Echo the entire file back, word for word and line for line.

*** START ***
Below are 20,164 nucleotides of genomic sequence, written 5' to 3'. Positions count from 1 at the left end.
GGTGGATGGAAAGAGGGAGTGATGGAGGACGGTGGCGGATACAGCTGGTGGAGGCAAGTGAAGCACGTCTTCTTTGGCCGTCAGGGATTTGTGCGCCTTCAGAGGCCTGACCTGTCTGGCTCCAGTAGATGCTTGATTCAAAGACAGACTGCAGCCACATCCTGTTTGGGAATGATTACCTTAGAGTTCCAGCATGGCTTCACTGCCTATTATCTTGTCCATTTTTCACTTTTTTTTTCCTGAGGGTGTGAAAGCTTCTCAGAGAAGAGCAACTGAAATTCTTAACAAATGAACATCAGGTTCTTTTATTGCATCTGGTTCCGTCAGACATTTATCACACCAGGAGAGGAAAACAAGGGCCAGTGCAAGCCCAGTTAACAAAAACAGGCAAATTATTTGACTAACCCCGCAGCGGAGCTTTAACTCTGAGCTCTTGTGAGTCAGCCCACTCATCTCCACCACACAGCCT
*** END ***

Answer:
Below are 20,164 nucleotides of genomic sequence, written 5' to 3'. Positions count from 1 at the left end.
GGTGGATGGAAAGAGGGAGTGATGGAGGACGGTGGCGGATACAGCTGGTGGAGGCAAGTGAAGCACGTCTTCTTTGGCCGTCAGGGATTTGTGCGCCTTCAGAGGCCTGACCTGTCTGGCTCCAGTAGATGCTTGATTCAAAGACAGACTGCAGCCACATCCTGTTTGGGAATGATTACCTTAGAGTTCCAGCATGGCTTCACTGCCTATTATCTTGTCCATTTTTCACTTTTTTTTTCCTGAGGGTGTGAAAGCTTCTCAGAGAAGAGCAACTGAAATTCTTAACAAATGAACATCAGGTTCTTTTATTGCATCTGGTTCCGTCAGACATTTATCACACCAGGAGAGGAAAACAAGGGCCAGTGCAAGCCCAGTTAACAAAAACAGGCAAATTATTTGACTAACCCCGCAGCGGAGCTTTAACTCTGAGCTCTTGTGAGTCAGCCCACTCATCTCCACCACACAGCCT